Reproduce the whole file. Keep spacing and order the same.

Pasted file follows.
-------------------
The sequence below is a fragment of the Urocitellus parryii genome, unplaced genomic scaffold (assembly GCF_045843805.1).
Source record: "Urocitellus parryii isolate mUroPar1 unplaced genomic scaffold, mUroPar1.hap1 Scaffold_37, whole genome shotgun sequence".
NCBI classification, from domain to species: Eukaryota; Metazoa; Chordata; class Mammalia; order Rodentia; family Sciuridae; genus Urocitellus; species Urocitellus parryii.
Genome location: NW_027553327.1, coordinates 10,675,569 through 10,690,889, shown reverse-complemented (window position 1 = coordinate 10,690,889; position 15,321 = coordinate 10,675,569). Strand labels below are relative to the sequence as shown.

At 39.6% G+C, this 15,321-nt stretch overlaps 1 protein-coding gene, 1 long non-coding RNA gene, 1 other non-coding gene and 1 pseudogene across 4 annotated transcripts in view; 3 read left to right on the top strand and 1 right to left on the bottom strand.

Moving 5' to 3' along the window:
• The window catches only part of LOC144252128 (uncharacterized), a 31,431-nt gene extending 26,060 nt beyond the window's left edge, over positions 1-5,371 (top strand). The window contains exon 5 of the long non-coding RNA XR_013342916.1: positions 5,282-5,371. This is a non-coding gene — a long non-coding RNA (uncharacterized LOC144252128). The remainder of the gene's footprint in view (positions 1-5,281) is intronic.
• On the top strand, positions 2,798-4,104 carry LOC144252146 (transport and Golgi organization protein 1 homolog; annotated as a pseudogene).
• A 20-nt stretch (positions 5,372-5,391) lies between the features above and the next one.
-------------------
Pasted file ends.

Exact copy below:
The sequence below is a fragment of the Urocitellus parryii genome, unplaced genomic scaffold (assembly GCF_045843805.1).
Source record: "Urocitellus parryii isolate mUroPar1 unplaced genomic scaffold, mUroPar1.hap1 Scaffold_37, whole genome shotgun sequence".
NCBI classification, from domain to species: Eukaryota; Metazoa; Chordata; class Mammalia; order Rodentia; family Sciuridae; genus Urocitellus; species Urocitellus parryii.
Genome location: NW_027553327.1, coordinates 10,675,569 through 10,690,889, shown reverse-complemented (window position 1 = coordinate 10,690,889; position 15,321 = coordinate 10,675,569). Strand labels below are relative to the sequence as shown.

At 39.6% G+C, this 15,321-nt stretch overlaps 1 protein-coding gene, 1 long non-coding RNA gene, 1 other non-coding gene and 1 pseudogene across 4 annotated transcripts in view; 3 read left to right on the top strand and 1 right to left on the bottom strand.

Moving 5' to 3' along the window:
• The window catches only part of LOC144252128 (uncharacterized), a 31,431-nt gene extending 26,060 nt beyond the window's left edge, over positions 1-5,371 (top strand). The window contains exon 5 of the long non-coding RNA XR_013342916.1: positions 5,282-5,371. This is a non-coding gene — a long non-coding RNA (uncharacterized LOC144252128). The remainder of the gene's footprint in view (positions 1-5,281) is intronic.
• On the top strand, positions 2,798-4,104 carry LOC144252146 (transport and Golgi organization protein 1 homolog; annotated as a pseudogene).
• A 20-nt stretch (positions 5,372-5,391) lies between the features above and the next one.